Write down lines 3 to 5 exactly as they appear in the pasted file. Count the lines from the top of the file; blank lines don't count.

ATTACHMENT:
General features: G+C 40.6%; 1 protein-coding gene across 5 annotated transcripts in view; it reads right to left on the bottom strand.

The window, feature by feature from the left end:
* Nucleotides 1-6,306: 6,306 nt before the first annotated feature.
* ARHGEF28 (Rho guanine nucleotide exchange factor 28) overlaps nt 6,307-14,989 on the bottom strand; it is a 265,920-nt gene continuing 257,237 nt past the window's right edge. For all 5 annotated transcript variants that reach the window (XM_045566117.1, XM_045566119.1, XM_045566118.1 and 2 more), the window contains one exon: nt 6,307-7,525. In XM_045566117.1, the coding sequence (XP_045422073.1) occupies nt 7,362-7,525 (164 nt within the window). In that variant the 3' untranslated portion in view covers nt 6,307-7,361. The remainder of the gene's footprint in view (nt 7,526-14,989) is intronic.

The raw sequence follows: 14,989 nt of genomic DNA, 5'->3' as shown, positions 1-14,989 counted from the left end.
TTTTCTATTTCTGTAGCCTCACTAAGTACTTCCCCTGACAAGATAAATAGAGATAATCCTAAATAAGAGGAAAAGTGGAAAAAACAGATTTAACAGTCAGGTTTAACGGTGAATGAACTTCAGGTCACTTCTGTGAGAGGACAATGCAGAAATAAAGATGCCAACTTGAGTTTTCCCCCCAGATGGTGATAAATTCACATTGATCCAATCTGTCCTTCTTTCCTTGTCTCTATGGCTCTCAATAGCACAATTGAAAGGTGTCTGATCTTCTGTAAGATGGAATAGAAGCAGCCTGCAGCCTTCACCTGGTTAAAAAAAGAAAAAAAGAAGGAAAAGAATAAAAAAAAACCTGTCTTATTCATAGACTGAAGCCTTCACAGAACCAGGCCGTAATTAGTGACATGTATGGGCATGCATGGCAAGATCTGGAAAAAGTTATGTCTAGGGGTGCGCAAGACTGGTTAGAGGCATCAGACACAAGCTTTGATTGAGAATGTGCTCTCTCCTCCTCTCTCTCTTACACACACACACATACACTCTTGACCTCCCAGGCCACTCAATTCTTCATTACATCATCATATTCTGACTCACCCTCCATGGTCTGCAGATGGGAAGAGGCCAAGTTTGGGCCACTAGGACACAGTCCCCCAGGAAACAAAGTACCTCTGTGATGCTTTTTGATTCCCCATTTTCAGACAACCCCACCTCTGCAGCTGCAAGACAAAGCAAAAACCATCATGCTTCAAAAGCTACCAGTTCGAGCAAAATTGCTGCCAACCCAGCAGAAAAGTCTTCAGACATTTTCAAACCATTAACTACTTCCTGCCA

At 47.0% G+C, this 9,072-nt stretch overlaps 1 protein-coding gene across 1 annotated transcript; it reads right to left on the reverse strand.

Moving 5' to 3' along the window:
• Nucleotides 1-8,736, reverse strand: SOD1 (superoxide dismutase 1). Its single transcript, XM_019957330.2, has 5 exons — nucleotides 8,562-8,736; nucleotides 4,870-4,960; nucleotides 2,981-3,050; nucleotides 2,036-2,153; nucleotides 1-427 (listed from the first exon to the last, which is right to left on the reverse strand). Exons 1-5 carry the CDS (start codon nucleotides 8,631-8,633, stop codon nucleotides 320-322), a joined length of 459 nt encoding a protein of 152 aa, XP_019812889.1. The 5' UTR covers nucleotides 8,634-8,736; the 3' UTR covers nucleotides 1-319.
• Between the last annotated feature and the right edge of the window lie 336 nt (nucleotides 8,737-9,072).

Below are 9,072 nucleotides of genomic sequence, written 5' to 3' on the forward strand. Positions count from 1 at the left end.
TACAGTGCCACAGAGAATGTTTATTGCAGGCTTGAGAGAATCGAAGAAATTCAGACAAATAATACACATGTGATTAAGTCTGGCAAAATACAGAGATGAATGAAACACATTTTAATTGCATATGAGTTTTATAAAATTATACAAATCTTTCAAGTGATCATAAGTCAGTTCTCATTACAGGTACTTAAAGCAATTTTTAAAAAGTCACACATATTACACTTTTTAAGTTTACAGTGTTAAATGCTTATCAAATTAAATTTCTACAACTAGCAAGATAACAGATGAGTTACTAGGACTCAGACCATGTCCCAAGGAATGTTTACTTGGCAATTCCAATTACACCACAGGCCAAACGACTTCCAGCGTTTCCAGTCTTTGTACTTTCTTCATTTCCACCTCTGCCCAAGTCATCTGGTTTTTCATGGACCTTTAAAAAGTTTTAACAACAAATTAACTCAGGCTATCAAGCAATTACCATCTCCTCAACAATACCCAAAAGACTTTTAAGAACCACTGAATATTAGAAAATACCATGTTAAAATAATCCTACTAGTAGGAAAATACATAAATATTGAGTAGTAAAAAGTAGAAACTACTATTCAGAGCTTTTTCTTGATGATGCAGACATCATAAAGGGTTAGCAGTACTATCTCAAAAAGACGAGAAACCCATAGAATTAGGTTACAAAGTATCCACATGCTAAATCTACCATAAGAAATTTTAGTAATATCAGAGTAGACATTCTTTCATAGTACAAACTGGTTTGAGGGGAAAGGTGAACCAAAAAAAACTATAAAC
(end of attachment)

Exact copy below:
* Nucleotides 1-6,306: 6,306 nt before the first annotated feature.
* ARHGEF28 (Rho guanine nucleotide exchange factor 28) overlaps nt 6,307-14,989 on the bottom strand; it is a 265,920-nt gene continuing 257,237 nt past the window's right edge. For all 5 annotated transcript variants that reach the window (XM_045566117.1, XM_045566119.1, XM_045566118.1 and 2 more), the window contains one exon: nt 6,307-7,525. In XM_045566117.1, the coding sequence (XP_045422073.1) occupies nt 7,362-7,525 (164 nt within the window). In that variant the 3' untranslated portion in view covers nt 6,307-7,361. The remainder of the gene's footprint in view (nt 7,526-14,989) is intronic.

The raw sequence follows: 14,989 nt of genomic DNA, 5'->3' as shown, positions 1-14,989 counted from the left end.